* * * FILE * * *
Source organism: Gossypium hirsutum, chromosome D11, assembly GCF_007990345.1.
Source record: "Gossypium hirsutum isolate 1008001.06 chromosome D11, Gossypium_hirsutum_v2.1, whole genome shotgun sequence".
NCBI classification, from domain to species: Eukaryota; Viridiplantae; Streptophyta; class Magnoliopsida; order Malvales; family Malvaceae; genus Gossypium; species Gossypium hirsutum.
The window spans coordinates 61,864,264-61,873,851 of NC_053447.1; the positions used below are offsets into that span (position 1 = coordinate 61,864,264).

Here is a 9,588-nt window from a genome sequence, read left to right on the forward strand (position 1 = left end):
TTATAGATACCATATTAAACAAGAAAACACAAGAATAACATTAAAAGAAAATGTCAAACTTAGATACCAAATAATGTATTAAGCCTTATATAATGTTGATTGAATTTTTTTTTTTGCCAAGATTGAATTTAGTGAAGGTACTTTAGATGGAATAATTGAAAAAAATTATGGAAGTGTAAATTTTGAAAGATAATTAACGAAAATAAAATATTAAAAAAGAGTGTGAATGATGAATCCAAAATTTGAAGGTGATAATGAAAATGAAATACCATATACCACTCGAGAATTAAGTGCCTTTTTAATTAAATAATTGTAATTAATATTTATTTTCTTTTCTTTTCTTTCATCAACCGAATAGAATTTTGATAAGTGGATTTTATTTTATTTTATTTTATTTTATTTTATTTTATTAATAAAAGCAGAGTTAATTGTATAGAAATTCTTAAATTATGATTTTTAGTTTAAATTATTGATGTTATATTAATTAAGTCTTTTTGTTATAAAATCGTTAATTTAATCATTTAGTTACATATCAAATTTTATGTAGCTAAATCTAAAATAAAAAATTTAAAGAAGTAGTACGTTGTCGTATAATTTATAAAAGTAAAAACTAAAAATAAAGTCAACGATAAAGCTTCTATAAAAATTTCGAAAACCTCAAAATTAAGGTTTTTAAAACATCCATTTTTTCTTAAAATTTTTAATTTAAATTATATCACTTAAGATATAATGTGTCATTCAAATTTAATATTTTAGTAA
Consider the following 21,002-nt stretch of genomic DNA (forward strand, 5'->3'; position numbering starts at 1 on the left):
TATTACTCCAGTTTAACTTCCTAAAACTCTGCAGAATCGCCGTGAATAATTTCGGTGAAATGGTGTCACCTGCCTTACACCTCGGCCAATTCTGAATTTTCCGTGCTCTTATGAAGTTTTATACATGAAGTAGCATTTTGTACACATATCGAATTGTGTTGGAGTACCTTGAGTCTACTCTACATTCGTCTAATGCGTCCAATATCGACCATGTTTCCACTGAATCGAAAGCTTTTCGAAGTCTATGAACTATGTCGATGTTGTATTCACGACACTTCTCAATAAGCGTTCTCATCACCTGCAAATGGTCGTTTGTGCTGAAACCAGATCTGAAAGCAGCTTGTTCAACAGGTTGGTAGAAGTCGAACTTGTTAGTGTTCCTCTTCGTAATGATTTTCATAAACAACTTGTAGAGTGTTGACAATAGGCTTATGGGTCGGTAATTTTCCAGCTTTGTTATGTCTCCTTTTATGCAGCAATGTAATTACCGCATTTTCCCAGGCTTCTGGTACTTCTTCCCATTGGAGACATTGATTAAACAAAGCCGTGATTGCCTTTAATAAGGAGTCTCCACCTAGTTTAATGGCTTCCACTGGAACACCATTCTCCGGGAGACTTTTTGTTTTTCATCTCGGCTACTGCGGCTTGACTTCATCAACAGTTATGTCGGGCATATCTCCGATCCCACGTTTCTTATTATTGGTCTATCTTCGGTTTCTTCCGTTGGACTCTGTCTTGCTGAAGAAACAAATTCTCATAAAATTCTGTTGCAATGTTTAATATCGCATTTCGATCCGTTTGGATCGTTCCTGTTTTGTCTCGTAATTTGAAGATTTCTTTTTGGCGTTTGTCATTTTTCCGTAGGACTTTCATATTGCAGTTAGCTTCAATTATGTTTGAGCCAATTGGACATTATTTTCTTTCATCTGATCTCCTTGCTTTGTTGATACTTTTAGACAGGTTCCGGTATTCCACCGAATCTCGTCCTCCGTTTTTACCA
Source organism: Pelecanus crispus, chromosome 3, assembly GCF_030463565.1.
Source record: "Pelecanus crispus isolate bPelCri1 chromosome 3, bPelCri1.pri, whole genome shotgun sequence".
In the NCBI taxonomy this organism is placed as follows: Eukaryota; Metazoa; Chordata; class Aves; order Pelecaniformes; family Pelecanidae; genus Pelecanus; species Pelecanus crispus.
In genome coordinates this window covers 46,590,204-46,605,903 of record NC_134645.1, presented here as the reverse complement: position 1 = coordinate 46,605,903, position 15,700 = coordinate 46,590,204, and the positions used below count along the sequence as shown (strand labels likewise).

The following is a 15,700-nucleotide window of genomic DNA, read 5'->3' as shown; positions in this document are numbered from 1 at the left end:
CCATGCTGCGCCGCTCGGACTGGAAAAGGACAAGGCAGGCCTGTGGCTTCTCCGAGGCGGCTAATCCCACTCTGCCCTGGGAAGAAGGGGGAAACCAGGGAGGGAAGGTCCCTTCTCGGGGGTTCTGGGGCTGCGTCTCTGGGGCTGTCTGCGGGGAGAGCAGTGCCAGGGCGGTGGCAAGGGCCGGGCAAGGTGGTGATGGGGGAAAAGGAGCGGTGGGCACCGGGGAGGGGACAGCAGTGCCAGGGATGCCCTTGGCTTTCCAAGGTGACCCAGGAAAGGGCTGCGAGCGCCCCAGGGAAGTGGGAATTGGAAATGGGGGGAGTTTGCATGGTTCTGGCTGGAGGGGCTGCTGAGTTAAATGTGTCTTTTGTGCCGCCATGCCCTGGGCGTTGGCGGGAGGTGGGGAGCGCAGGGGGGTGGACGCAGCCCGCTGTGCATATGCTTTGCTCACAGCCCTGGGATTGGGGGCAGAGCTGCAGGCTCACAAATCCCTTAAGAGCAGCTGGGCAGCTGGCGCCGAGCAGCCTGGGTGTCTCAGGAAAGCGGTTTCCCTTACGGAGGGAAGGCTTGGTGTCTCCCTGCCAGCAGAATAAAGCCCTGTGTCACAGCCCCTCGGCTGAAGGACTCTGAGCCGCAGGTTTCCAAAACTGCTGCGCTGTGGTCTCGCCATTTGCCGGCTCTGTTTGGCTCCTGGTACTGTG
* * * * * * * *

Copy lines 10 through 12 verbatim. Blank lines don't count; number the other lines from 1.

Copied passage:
Source record: "Pelecanus crispus isolate bPelCri1 chromosome 3, bPelCri1.pri, whole genome shotgun sequence".
In the NCBI taxonomy this organism is placed as follows: Eukaryota; Metazoa; Chordata; class Aves; order Pelecaniformes; family Pelecanidae; genus Pelecanus; species Pelecanus crispus.
In genome coordinates this window covers 46,590,204-46,605,903 of record NC_134645.1, presented here as the reverse complement: position 1 = coordinate 46,605,903, position 15,700 = coordinate 46,590,204, and the positions used below count along the sequence as shown (strand labels likewise).